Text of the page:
Facebook Sues Israel’s BrandTotal Over Data Scraping

Money

If Facebook’s accusation is true, then it certainly explains how BrandTotal operates.

Facebook announced that it has filed a lawsuit in the US against two companies for violating its terms of service by engaging in data harvesting, or data scraping. One of the two is Israel’s high tech startup BrandTotal.

Facebook did not disclose the details of its lawsuit.

BrandTotal has yet to respond.

BrandTotal calls itself a real time competitive intelligence platform which is designed to give media, insights, and analytics teams full visibility into their competition’s social media strategy. It promises its customers that they will learn all about their competitors’ paid social media campaigns and be better able to monitor the success of their own campaigns. If Facebook’s accusation is true, then it certainly explains how, at least in part, BrandTotal gets such information.

“The actions of BrandTotal Ltd., an Israeli-based company, and Unimania Inc., incorporated in Delaware, violate our Terms of Service and we are pursuing legal action to protect our users,” the company said in a statement.

“This case is the latest example of our actions to disrupt and enforce against companies that scrape user data, as well as those who enable them.”

So what exactly is data scraping anyway? Well as you must know by now, free services offered by Facebook and Google are not exactly free. They watch your every move and collect data about what you like and are interested in. They even make a profile about your political and religious preferences. Facebook learns all this from the personal data that you freely give it by filling in all of you’re the questions about where you went to school or what kinds of movies and music that you like. Its Instagram follows whatever you follow. So if you look at specific celebrities’ accounts all the time then Instagram will know what you like.

Google knows all this about you from your Google searches. Even if you do not have a Google account it sees what searches come from your IP. So the company’s algorithms use this to develop a profile about you. Its YouTube does the same thing.

Now this can be a good thing because they now know what to suggest to you. YouTube offers you lists of videos to watch based on your previous activity. Google offers you search terms to choose from as you type in the words like baseball or Sweden.

And how do they make so much money offer these free services? They use all of this information to tailor advertisements for each and every user. The companies know so much about you that they can tell potential advertisers that their message is not just being seen by all of the people who watch a certain TV show, but only by the people who really like their kind of product.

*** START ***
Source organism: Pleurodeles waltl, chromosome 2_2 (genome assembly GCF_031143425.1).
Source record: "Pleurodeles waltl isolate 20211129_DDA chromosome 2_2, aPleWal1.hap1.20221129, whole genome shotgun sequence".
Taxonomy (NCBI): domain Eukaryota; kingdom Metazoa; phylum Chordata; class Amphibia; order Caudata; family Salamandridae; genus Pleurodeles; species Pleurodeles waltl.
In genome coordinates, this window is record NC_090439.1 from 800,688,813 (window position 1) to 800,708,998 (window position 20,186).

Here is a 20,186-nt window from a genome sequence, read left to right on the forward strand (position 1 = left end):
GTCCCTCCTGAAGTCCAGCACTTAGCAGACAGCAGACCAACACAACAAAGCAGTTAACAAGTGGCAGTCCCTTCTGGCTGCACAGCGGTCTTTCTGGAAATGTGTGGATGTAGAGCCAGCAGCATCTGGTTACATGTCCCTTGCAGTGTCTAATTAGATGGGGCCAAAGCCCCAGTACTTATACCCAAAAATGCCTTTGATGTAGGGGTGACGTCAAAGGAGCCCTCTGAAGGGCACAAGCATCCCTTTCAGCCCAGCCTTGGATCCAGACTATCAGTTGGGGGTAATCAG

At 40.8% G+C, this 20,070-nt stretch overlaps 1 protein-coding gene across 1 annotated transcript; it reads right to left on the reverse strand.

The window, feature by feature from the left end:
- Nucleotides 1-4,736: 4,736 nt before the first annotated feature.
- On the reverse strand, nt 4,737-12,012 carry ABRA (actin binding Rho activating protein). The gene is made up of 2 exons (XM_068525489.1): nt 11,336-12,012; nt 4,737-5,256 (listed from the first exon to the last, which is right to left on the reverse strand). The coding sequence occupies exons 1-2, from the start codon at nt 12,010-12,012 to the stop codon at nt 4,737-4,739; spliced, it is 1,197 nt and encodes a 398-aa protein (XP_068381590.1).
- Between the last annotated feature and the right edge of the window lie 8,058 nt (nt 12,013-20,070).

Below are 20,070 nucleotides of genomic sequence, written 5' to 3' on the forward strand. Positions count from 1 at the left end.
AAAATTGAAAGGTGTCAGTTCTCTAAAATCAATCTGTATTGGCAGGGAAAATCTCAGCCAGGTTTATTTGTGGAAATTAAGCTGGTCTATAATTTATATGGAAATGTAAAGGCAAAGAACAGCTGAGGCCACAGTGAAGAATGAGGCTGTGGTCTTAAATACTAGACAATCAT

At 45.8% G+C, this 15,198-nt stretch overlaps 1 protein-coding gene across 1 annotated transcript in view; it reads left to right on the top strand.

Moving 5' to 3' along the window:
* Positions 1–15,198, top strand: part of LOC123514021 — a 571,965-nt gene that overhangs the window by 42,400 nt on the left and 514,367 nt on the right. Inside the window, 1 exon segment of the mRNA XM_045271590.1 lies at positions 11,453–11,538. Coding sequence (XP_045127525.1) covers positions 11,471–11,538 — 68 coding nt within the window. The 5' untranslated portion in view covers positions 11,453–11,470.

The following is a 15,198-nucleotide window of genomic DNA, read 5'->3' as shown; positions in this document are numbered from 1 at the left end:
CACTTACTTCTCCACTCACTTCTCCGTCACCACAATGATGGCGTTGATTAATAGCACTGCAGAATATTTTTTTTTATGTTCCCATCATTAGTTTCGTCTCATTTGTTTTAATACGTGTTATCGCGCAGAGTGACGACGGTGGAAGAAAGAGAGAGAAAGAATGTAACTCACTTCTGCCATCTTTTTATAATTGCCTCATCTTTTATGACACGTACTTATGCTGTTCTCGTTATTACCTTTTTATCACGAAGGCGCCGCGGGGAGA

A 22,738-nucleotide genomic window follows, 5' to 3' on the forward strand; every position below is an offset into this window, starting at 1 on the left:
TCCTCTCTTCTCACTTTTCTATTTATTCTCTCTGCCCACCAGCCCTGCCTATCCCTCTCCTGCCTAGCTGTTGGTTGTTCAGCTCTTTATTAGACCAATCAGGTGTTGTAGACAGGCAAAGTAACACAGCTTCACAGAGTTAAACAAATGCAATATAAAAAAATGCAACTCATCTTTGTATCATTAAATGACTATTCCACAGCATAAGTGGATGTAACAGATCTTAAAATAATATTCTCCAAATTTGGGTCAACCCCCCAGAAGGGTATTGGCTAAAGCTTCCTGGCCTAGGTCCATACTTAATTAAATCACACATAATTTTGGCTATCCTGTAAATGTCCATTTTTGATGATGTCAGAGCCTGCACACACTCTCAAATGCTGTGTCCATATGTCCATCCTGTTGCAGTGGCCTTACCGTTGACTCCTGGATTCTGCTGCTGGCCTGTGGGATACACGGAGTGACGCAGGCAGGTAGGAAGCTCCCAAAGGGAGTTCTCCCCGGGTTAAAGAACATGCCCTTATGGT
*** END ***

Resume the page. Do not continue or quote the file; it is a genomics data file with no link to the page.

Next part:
But that’s not all. They also sell your information to third parties. Ever wonder why when you made a search for a new bed or an oven you then saw ads for such things come up on Facebook or your Instagram feed. And, of course, web browsers like Google’s Chrome know what ads to place on whatever website you go to. Your favorite news site does not place the same ad on a given page to be seen by all visitors like a print newspaper must do.

So all of this information is worth a hell of a lot of money.

Now imagine if you could find a way to copy this information for your own use without paying Google or Facebook for it. That is Data Scraping.

Facebook maintains that BrandTotal did this through the use of their browser extensions. It has stated that “the browser extensions used automated programs to scrape their name, user ID, gender, date of birth, relationship status, location information, and other information related to their accounts. The defendants’ extensions sent the scraped data to a server shared by BrandTotal and Unimania.”

So not only did the company allegedly steal information from Facebook, but if the charges are true then it also may have violated the privacy of the people who used its browser extensions. There are laws against this so it could theoretically lead to criminal charges.

Have you noticed that, depending where you are in the world, you get pop ups from a website asking for permission to add its cookies to your browser, or to agree to its privacy policy. This is because of laws intended to let people be made aware that all websites collect information about them and to give people the opportunity to prevent this from being done.

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